A square was , of course , a defensive formation that the British knew intimately ;they were well aware of it's strenghts and it's weaknesses .

The straigtht faces allowed for a concentration of fire on each side as appropriate , but the corners afforded a " dead zone " ,untouched by the fire on each sides .To solve this ,the Artillery strengthened the corners .

Unable to penetrate this solid formation the Zulus fell back, pursued rutlessly by the mounted forces and African levies...

At this battle the laager proved awesomely effective ,despite the haste with which it was constructed and the heavy overnight rain that threatened to wash down parts of the parapets and filled the trenches with water .

So large LC force that his troops his troops were able to line the rampart four - deep ,the front two ranks kneeling ,almost completely protected by the ramparts.

At Khambula for the laager ,there was no gap between the rampart and the wagons for the men to occupy;they knelt down under the wagons themselves ,behind the low ramparts , or in the wagons beds...

LC employed also the old - four deep , in close order square formation at Ulundi ,the next and final battle ...

Here however ,he did not base the formation on a wagon laager with dug some 15 yards furthers out ...

It's a " living laager " ,as some of the African levies called hit...Again , unable to penetrate the square ,the Zulu withdrew...

It is this regulation in 1877 which caused the disaster of Isandhlwana, not only it was inappropiate in front of the Zulu, but the British officers were mostly unable to implement...

Cheers

Pascal


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PostSubject: Re: Number of ranks ?   Number of ranks ? EmptySat Jan 12, 2013 7:01 pm

I have two references that indicate there were 4 ranks at Gingindlovu. Both were found in newspaper articles from 1879.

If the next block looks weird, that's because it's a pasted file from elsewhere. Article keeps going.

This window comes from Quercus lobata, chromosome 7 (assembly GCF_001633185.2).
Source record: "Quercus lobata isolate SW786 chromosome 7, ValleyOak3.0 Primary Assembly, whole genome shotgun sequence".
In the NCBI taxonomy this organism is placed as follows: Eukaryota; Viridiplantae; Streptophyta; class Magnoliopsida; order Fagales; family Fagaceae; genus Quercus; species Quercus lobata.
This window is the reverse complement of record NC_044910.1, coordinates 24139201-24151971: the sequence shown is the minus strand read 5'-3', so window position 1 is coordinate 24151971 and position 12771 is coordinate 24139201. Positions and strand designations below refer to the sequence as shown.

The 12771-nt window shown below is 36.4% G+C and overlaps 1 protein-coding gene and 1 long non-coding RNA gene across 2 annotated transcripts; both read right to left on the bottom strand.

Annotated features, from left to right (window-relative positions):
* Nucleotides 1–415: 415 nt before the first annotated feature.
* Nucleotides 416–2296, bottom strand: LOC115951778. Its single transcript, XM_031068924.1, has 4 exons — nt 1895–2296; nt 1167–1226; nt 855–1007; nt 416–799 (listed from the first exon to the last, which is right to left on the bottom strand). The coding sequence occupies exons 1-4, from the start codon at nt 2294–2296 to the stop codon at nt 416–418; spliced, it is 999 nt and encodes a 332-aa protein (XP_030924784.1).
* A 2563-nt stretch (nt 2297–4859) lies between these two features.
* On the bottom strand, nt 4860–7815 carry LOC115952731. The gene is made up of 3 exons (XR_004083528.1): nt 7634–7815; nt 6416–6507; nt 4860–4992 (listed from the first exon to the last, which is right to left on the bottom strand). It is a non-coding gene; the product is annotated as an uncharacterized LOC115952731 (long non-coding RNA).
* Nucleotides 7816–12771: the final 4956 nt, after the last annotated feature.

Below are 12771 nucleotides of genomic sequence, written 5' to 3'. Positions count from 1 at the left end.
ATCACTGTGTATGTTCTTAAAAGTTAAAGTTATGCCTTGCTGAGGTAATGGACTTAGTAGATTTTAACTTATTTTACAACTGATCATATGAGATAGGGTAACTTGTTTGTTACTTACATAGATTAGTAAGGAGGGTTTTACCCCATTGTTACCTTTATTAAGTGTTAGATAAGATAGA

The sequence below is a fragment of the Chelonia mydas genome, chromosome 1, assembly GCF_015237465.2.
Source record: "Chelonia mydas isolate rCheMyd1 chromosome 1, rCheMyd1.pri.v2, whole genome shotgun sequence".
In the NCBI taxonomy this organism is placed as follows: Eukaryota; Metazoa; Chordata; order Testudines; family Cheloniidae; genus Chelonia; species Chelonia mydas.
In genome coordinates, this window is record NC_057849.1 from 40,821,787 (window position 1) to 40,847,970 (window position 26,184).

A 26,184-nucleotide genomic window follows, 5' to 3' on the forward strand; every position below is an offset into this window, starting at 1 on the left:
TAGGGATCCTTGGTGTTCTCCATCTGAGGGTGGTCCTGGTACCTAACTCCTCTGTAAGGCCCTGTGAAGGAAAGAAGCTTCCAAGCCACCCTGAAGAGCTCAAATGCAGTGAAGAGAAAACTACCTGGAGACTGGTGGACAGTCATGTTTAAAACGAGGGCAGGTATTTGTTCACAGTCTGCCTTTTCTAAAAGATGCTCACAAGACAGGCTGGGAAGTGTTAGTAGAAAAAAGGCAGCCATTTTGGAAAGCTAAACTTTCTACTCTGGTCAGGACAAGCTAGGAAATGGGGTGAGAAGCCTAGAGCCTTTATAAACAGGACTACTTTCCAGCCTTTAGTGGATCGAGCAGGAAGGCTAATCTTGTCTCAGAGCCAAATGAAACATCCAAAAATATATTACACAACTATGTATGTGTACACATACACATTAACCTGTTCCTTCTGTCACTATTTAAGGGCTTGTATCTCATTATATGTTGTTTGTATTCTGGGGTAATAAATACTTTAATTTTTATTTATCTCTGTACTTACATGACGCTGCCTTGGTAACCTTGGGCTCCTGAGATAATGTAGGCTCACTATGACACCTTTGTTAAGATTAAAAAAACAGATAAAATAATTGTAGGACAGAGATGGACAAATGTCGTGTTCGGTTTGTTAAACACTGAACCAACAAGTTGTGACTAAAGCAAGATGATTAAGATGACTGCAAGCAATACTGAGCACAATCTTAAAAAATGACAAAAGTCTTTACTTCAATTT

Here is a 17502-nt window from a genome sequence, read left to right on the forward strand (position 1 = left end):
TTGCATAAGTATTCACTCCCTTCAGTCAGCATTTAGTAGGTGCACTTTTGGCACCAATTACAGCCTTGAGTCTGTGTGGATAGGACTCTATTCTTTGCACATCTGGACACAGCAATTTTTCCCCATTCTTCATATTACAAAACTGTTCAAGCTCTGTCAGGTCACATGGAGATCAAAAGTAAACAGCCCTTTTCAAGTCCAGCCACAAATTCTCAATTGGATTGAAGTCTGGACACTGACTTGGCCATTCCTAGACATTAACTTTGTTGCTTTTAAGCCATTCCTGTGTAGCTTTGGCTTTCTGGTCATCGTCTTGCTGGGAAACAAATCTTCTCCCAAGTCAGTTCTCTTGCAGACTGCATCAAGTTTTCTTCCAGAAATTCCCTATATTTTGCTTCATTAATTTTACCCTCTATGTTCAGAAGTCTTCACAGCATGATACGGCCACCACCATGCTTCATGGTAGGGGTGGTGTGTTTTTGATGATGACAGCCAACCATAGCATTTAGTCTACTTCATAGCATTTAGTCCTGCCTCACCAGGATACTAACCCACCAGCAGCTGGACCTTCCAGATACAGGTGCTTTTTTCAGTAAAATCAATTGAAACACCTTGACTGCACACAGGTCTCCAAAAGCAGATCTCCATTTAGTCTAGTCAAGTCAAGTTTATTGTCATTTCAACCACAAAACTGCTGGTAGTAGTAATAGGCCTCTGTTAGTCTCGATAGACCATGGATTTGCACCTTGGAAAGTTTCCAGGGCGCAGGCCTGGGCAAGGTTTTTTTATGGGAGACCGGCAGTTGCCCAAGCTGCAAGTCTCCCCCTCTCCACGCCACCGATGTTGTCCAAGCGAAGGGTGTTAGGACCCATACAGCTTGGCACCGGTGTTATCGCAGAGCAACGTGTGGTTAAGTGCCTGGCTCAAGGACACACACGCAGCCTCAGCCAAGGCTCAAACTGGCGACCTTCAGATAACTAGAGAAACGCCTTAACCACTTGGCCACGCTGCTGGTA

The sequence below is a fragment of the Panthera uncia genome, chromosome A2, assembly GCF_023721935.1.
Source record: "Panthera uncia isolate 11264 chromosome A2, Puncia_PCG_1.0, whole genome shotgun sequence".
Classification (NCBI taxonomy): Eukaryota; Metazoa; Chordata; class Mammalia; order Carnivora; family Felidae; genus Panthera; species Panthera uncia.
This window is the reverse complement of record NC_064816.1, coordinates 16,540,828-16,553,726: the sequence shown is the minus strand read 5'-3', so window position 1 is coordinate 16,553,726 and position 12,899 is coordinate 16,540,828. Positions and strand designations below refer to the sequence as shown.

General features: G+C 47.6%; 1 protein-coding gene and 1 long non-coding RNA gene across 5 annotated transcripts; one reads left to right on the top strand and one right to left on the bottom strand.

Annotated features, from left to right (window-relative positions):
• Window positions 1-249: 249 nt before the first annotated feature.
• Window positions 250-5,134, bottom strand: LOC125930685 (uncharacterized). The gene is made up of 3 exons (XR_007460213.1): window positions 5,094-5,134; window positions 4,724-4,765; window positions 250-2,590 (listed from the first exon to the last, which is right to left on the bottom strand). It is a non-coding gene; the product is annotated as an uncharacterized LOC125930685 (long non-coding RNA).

The first is from a letter by an unnamed Naval Officer, to a relative, in which he states that each night the wagons are formed into a laager, and 15 to 20 paces in front a shelter trench is dug. As soon as the entrenchment is completed the troops man the trenches – two ranks on the knee and two ranks in reserve in the rear.

The second source is from an interview with naval men who were invalided home after being wounded at Gingindlovu. Two sailors from the “Shah” were among those interviewed. Able Seaman Bird stated that he “was in the second rank and was preparing to fire when he was disabled.” Able Seaman Bulger said he “was in the rear rank, and the Martini-Henry bullet which entered his arm caused a wound extensive and jagged.”

I have copies of the articles if anyone wants to post them.


Petty Officer Tom
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PostSubject: Re: Number of ranks ?   Number of ranks ? EmptySat Jan 12, 2013 7:41 pm

Bravo I also think they were about four ranks.

It is normal for a square and with 29 British of imperial infantry companies, they could not do otherwise ...

All the illustrations in this battle, we see the rear of the infantry, so you can not see the first two ranks kneeling ... It is misleading ....

I think that once again we have solved a riddle on this small war

Fellicitations à tous

Cheers

Pascal
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Mr Greaves

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PostSubject: Re: Number of ranks ?   Number of ranks ? EmptySat Jan 12, 2013 8:04 pm

Quote :
Able Seaman Bulger said he “was in the rear rank, and the Martini-Henry bullet which entered his arm caused a wound extensive and jagged.

Friendly or Zulu fire?
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PostSubject: Re: Number of ranks ?   Number of ranks ? EmptySat Jan 12, 2013 8:06 pm

Zulu fire ! Celà coule de source !
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PostSubject: Re: Number of ranks ?   Number of ranks ? EmptySat Jan 12, 2013 9:58 pm

Mr. Greaves,

My guess would be that Bulger’s wound was the result of Zulu fire. He was in the rear rank so I don’t think he was shot from behind by a Martini-Henry by one of his mates. Unless there were Martini-Henrys in the hands of those wagon drivers and others who fired from the wagons, and they would have been firing over the heads of the men on the line, I don’t think
he was the victim of friendly fire.

I remember reading somewhere that several Martini-Henrys, belonging to the 24th, were recovered from the battlefield.


Petty Officer Tom

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PostSubject: Re: Number of ranks ?   Number of ranks ? EmptySat Jan 12, 2013 10:05 pm

Zulu fire ! Celà coule de source !
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PostSubject: Re: Number of ranks ?   Number of ranks ? EmptySat Nov 16, 2013 2:25 pm

Everyone agrees to 4 rows at Gingindlovu ?